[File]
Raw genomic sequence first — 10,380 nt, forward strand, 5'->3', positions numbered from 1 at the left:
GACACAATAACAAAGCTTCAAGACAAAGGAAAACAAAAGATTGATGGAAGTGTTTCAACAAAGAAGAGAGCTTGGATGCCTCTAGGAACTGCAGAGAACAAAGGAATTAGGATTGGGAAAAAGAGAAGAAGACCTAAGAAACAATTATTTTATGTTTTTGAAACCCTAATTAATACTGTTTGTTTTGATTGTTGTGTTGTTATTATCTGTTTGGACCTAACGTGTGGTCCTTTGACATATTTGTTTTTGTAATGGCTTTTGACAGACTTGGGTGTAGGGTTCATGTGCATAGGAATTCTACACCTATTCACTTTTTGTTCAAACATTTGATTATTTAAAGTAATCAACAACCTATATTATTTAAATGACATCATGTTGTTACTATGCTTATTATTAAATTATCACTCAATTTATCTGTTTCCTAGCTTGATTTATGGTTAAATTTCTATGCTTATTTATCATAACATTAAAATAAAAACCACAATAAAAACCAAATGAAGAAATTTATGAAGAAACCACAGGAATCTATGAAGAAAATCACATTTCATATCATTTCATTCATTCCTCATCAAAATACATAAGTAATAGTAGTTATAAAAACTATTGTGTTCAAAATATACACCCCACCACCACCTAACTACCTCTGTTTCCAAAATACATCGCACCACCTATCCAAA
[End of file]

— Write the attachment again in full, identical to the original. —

Raw genomic sequence first — 10,380 nt, forward strand, 5'->3', positions numbered from 1 at the left:
GACACAATAACAAAGCTTCAAGACAAAGGAAAACAAAAGATTGATGGAAGTGTTTCAACAAAGAAGAGAGCTTGGATGCCTCTAGGAACTGCAGAGAACAAAGGAATTAGGATTGGGAAAAAGAGAAGAAGACCTAAGAAACAATTATTTTATGTTTTTGAAACCCTAATTAATACTGTTTGTTTTGATTGTTGTGTTGTTATTATCTGTTTGGACCTAACGTGTGGTCCTTTGACATATTTGTTTTTGTAATGGCTTTTGACAGACTTGGGTGTAGGGTTCATGTGCATAGGAATTCTACACCTATTCACTTTTTGTTCAAACATTTGATTATTTAAAGTAATCAACAACCTATATTATTTAAATGACATCATGTTGTTACTATGCTTATTATTAAATTATCACTCAATTTATCTGTTTCCTAGCTTGATTTATGGTTAAATTTCTATGCTTATTTATCATAACATTAAAATAAAAACCACAATAAAAACCAAATGAAGAAATTTATGAAGAAACCACAGGAATCTATGAAGAAAATCACATTTCATATCATTTCATTCATTCCTCATCAAAATACATAAGTAATAGTAGTTATAAAAACTATTGTGTTCAAAATATACACCCCACCACCACCTAACTACCTCTGTTTCCAAAATACATCGCACCACCTATCCAAA